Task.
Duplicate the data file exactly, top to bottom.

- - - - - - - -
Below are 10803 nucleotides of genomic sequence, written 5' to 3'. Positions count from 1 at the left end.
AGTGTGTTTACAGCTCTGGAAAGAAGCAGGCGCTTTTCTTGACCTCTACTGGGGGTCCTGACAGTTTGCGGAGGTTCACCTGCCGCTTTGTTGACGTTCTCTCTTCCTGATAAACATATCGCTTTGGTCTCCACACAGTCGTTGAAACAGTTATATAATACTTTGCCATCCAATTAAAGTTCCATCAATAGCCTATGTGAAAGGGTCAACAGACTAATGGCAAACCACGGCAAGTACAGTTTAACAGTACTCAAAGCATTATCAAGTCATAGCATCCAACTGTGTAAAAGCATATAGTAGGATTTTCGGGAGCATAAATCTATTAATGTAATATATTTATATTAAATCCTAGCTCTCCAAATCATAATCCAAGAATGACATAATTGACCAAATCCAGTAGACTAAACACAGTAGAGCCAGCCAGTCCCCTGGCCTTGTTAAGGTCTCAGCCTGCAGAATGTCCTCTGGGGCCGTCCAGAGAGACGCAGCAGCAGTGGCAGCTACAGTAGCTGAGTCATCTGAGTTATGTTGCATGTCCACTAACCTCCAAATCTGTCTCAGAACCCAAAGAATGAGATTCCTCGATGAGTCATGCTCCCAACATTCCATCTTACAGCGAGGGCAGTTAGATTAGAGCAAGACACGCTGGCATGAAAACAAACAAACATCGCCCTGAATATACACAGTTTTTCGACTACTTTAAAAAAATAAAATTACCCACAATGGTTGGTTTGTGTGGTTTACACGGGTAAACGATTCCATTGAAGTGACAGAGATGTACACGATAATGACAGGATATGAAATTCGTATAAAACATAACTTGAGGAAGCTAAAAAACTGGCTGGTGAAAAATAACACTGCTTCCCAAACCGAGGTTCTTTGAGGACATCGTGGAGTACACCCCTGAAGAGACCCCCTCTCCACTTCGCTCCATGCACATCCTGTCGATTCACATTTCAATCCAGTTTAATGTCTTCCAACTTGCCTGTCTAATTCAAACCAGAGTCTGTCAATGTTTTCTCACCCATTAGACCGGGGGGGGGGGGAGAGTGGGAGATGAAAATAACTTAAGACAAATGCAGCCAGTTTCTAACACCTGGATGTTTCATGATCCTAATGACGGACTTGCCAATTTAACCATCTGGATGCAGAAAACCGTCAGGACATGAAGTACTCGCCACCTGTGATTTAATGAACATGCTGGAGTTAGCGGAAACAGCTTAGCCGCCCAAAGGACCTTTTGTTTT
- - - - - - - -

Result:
Below are 10803 nucleotides of genomic sequence, written 5' to 3'. Positions count from 1 at the left end.
AGTGTGTTTACAGCTCTGGAAAGAAGCAGGCGCTTTTCTTGACCTCTACTGGGGGTCCTGACAGTTTGCGGAGGTTCACCTGCCGCTTTGTTGACGTTCTCTCTTCCTGATAAACATATCGCTTTGGTCTCCACACAGTCGTTGAAACAGTTATATAATACTTTGCCATCCAATTAAAGTTCCATCAATAGCCTATGTGAAAGGGTCAACAGACTAATGGCAAACCACGGCAAGTACAGTTTAACAGTACTCAAAGCATTATCAAGTCATAGCATCCAACTGTGTAAAAGCATATAGTAGGATTTTCGGGAGCATAAATCTATTAATGTAATATATTTATATTAAATCCTAGCTCTCCAAATCATAATCCAAGAATGACATAATTGACCAAATCCAGTAGACTAAACACAGTAGAGCCAGCCAGTCCCCTGGCCTTGTTAAGGTCTCAGCCTGCAGAATGTCCTCTGGGGCCGTCCAGAGAGACGCAGCAGCAGTGGCAGCTACAGTAGCTGAGTCATCTGAGTTATGTTGCATGTCCACTAACCTCCAAATCTGTCTCAGAACCCAAAGAATGAGATTCCTCGATGAGTCATGCTCCCAACATTCCATCTTACAGCGAGGGCAGTTAGATTAGAGCAAGACACGCTGGCATGAAAACAAACAAACATCGCCCTGAATATACACAGTTTTTCGACTACTTTAAAAAAATAAAATTACCCACAATGGTTGGTTTGTGTGGTTTACACGGGTAAACGATTCCATTGAAGTGACAGAGATGTACACGATAATGACAGGATATGAAATTCGTATAAAACATAACTTGAGGAAGCTAAAAAACTGGCTGGTGAAAAATAACACTGCTTCCCAAACCGAGGTTCTTTGAGGACATCGTGGAGTACACCCCTGAAGAGACCCCCTCTCCACTTCGCTCCATGCACATCCTGTCGATTCACATTTCAATCCAGTTTAATGTCTTCCAACTTGCCTGTCTAATTCAAACCAGAGTCTGTCAATGTTTTCTCACCCATTAGACCGGGGGGGGGGGGAGAGTGGGAGATGAAAATAACTTAAGACAAATGCAGCCAGTTTCTAACACCTGGATGTTTCATGATCCTAATGACGGACTTGCCAATTTAACCATCTGGATGCAGAAAACCGTCAGGACATGAAGTACTCGCCACCTGTGATTTAATGAACATGCTGGAGTTAGCGGAAACAGCTTAGCCGCCCAAAGGACCTTTTGTTTT